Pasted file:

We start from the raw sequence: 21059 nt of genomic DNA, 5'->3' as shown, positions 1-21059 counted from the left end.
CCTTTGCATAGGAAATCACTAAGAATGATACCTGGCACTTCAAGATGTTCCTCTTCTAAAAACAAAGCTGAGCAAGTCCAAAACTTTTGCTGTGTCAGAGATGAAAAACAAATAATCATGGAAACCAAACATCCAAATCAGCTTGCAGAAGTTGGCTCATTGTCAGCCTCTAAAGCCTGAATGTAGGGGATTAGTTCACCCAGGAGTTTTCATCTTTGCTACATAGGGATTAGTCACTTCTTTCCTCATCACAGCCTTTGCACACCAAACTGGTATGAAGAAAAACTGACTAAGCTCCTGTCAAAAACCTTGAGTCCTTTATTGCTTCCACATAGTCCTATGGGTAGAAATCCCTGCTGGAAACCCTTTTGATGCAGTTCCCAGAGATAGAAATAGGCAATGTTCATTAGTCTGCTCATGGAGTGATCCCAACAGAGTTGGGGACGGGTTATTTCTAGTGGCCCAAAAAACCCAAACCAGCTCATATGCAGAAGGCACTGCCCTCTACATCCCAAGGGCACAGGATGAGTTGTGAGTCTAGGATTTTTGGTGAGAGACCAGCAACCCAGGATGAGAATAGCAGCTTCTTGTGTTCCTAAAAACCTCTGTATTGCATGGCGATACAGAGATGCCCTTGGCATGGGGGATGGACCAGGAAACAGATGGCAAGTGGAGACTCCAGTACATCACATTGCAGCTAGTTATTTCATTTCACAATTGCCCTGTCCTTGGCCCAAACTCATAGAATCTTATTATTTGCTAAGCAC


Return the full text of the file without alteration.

We start from the raw sequence: 21059 nt of genomic DNA, 5'->3' as shown, positions 1-21059 counted from the left end.
CCTTTGCATAGGAAATCACTAAGAATGATACCTGGCACTTCAAGATGTTCCTCTTCTAAAAACAAAGCTGAGCAAGTCCAAAACTTTTGCTGTGTCAGAGATGAAAAACAAATAATCATGGAAACCAAACATCCAAATCAGCTTGCAGAAGTTGGCTCATTGTCAGCCTCTAAAGCCTGAATGTAGGGGATTAGTTCACCCAGGAGTTTTCATCTTTGCTACATAGGGATTAGTCACTTCTTTCCTCATCACAGCCTTTGCACACCAAACTGGTATGAAGAAAAACTGACTAAGCTCCTGTCAAAAACCTTGAGTCCTTTATTGCTTCCACATAGTCCTATGGGTAGAAATCCCTGCTGGAAACCCTTTTGATGCAGTTCCCAGAGATAGAAATAGGCAATGTTCATTAGTCTGCTCATGGAGTGATCCCAACAGAGTTGGGGACGGGTTATTTCTAGTGGCCCAAAAAACCCAAACCAGCTCATATGCAGAAGGCACTGCCCTCTACATCCCAAGGGCACAGGATGAGTTGTGAGTCTAGGATTTTTGGTGAGAGACCAGCAACCCAGGATGAGAATAGCAGCTTCTTGTGTTCCTAAAAACCTCTGTATTGCATGGCGATACAGAGATGCCCTTGGCATGGGGGATGGACCAGGAAACAGATGGCAAGTGGAGACTCCAGTACATCACATTGCAGCTAGTTATTTCATTTCACAATTGCCCTGTCCTTGGCCCAAACTCATAGAATCTTATTATTTGCTAAGCAC